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Why the Smithsonian is changing its approach to collecting, starting with the removal of looted Benin treasures

A plaque of copper alloy in the Benin Kingdom Court Style from the mid-16th to 17th centuries. (Franko Khoury/National Museum of African Art, Smithsonian Institution)
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Collecting is a core function of museums — a way to preserve the present for future generations and to educate and inspire visitors with objects from the past. And yet removing artwork — with the hope of returning it to its rightful owner — was one of the first moves made by the new director of the National Museum of African Art.

A few months after taking the reins of one of the smaller Smithsonian museums in July, Ngaire Blankenberg removed 18 Benin Kingdom Court Style works from their cases, saying their presence was harmful.

“I am tired of going to museums and feeling stressed about that question,” she said about the mental effort of worrying whether an object was stolen or acquired unethically. “I have a visceral reaction to seeing things that shouldn’t be on display. I wanted to make sure that negative reaction wasn’t being felt by anyone else.”

Among the 39 Benin Kingdom Court Style pieces owned by the museum, the works that were taken from view are linked to the 1897 British raid of Benin City, in what is now Nigeria, when soldiers looted some 3,000 pieces of priceless art, works that eventually made their way into museum and private collections around the world. Blankenberg says she is committed to returning them to Nigeria, but that decision rests with the Smithsonian’s Board of Regents. Removing them from the gallery is the first step toward making all visitors feel welcome.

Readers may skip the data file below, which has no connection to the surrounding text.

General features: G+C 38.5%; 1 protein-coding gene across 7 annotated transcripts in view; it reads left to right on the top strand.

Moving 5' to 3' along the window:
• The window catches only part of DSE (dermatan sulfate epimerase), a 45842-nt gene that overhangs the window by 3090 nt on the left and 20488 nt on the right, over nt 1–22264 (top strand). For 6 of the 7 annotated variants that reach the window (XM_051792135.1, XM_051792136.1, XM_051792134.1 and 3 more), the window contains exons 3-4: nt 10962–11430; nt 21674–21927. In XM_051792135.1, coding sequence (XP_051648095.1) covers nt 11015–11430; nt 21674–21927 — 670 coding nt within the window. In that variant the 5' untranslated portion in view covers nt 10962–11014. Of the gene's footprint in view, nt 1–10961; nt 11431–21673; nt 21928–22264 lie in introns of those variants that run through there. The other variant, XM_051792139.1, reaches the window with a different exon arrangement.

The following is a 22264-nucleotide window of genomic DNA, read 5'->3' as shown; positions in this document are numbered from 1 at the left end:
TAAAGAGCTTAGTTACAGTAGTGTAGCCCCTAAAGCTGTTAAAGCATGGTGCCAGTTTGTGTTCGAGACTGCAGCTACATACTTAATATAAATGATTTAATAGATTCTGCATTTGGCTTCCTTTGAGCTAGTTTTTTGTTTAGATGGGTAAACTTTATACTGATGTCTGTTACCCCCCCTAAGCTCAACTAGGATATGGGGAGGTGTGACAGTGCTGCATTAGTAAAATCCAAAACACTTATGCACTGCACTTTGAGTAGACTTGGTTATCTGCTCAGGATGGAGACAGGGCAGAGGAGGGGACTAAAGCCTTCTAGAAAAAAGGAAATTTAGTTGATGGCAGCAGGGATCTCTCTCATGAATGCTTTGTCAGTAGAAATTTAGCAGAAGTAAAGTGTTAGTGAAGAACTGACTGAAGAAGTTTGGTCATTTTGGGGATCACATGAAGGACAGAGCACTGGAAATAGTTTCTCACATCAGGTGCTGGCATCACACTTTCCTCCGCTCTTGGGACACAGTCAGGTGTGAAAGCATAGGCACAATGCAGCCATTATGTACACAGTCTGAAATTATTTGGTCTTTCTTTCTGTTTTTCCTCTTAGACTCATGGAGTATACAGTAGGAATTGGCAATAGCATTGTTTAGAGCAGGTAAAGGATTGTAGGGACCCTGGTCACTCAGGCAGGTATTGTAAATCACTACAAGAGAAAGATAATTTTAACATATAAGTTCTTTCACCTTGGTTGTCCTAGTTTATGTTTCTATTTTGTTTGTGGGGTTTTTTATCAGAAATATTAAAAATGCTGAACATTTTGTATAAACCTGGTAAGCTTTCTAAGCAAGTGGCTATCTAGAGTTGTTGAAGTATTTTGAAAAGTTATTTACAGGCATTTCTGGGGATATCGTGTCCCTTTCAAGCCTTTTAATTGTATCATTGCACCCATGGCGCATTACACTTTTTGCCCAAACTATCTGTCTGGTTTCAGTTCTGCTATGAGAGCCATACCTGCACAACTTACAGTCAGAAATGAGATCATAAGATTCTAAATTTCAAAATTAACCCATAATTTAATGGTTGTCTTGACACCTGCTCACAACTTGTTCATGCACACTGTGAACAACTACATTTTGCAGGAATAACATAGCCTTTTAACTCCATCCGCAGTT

“We need to develop trust and transparency among our core constituents in order to build a 21st-century African art museum,” she said. “A huge impediment to that conversation is to have stuff you shouldn’t have.”

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Blankenberg’s action comes as the Smithsonian completes a six-month, institutionwide examination of its collection practices that looks at this core activity from an ethical perspective. More than a dozen representatives of eight museums and centers, including the African Art, Asian Art, American History, Natural History and American Indian museums, are part of the Ethical Returns Working Group and have spent most of the year creating uniform guidelines that will be applied to the more than 155 million objects — artwork, artifacts and natural science specimens — held by the institution’s 19 museums and research centers. The group’s report is expected this month.